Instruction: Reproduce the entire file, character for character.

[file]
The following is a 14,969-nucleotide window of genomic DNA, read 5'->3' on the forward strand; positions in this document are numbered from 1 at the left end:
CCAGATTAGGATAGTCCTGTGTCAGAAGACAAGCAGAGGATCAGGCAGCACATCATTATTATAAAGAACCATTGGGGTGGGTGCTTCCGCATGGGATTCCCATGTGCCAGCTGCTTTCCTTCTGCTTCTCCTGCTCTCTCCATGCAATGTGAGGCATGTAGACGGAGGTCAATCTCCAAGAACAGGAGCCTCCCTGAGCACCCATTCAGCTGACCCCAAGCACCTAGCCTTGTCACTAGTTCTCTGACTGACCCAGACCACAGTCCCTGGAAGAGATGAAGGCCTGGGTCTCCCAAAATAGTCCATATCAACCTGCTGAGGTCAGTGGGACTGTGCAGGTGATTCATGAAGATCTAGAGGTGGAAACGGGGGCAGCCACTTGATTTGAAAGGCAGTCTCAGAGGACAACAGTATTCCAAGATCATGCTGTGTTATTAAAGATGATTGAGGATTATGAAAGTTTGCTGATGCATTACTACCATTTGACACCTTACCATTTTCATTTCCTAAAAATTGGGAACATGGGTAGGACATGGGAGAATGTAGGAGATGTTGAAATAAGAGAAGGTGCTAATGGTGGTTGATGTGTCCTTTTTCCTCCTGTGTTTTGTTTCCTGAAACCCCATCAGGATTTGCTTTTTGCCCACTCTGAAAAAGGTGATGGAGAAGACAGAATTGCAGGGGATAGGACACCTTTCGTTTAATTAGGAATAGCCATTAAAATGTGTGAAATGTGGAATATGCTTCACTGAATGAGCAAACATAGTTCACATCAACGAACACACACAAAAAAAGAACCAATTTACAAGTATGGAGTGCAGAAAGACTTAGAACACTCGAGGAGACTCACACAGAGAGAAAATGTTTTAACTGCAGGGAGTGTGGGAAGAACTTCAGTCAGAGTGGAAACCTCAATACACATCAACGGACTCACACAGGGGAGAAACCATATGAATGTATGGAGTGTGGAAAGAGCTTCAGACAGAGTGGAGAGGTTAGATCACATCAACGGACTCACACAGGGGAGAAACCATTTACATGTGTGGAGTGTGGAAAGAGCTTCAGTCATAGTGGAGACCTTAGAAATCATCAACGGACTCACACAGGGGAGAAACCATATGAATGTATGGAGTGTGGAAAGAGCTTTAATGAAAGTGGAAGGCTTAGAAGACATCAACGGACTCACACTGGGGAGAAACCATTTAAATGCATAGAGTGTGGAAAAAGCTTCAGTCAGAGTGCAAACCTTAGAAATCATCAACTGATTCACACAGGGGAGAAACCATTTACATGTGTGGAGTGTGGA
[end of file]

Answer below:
The following is a 14,969-nucleotide window of genomic DNA, read 5'->3' on the forward strand; positions in this document are numbered from 1 at the left end:
CCAGATTAGGATAGTCCTGTGTCAGAAGACAAGCAGAGGATCAGGCAGCACATCATTATTATAAAGAACCATTGGGGTGGGTGCTTCCGCATGGGATTCCCATGTGCCAGCTGCTTTCCTTCTGCTTCTCCTGCTCTCTCCATGCAATGTGAGGCATGTAGACGGAGGTCAATCTCCAAGAACAGGAGCCTCCCTGAGCACCCATTCAGCTGACCCCAAGCACCTAGCCTTGTCACTAGTTCTCTGACTGACCCAGACCACAGTCCCTGGAAGAGATGAAGGCCTGGGTCTCCCAAAATAGTCCATATCAACCTGCTGAGGTCAGTGGGACTGTGCAGGTGATTCATGAAGATCTAGAGGTGGAAACGGGGGCAGCCACTTGATTTGAAAGGCAGTCTCAGAGGACAACAGTATTCCAAGATCATGCTGTGTTATTAAAGATGATTGAGGATTATGAAAGTTTGCTGATGCATTACTACCATTTGACACCTTACCATTTTCATTTCCTAAAAATTGGGAACATGGGTAGGACATGGGAGAATGTAGGAGATGTTGAAATAAGAGAAGGTGCTAATGGTGGTTGATGTGTCCTTTTTCCTCCTGTGTTTTGTTTCCTGAAACCCCATCAGGATTTGCTTTTTGCCCACTCTGAAAAAGGTGATGGAGAAGACAGAATTGCAGGGGATAGGACACCTTTCGTTTAATTAGGAATAGCCATTAAAATGTGTGAAATGTGGAATATGCTTCACTGAATGAGCAAACATAGTTCACATCAACGAACACACACAAAAAAAGAACCAATTTACAAGTATGGAGTGCAGAAAGACTTAGAACACTCGAGGAGACTCACACAGAGAGAAAATGTTTTAACTGCAGGGAGTGTGGGAAGAACTTCAGTCAGAGTGGAAACCTCAATACACATCAACGGACTCACACAGGGGAGAAACCATATGAATGTATGGAGTGTGGAAAGAGCTTCAGACAGAGTGGAGAGGTTAGATCACATCAACGGACTCACACAGGGGAGAAACCATTTACATGTGTGGAGTGTGGAAAGAGCTTCAGTCATAGTGGAGACCTTAGAAATCATCAACGGACTCACACAGGGGAGAAACCATATGAATGTATGGAGTGTGGAAAGAGCTTTAATGAAAGTGGAAGGCTTAGAAGACATCAACGGACTCACACTGGGGAGAAACCATTTAAATGCATAGAGTGTGGAAAAAGCTTCAGTCAGAGTGCAAACCTTAGAAATCATCAACTGATTCACACAGGGGAGAAACCATTTACATGTGTGGAGTGTGGA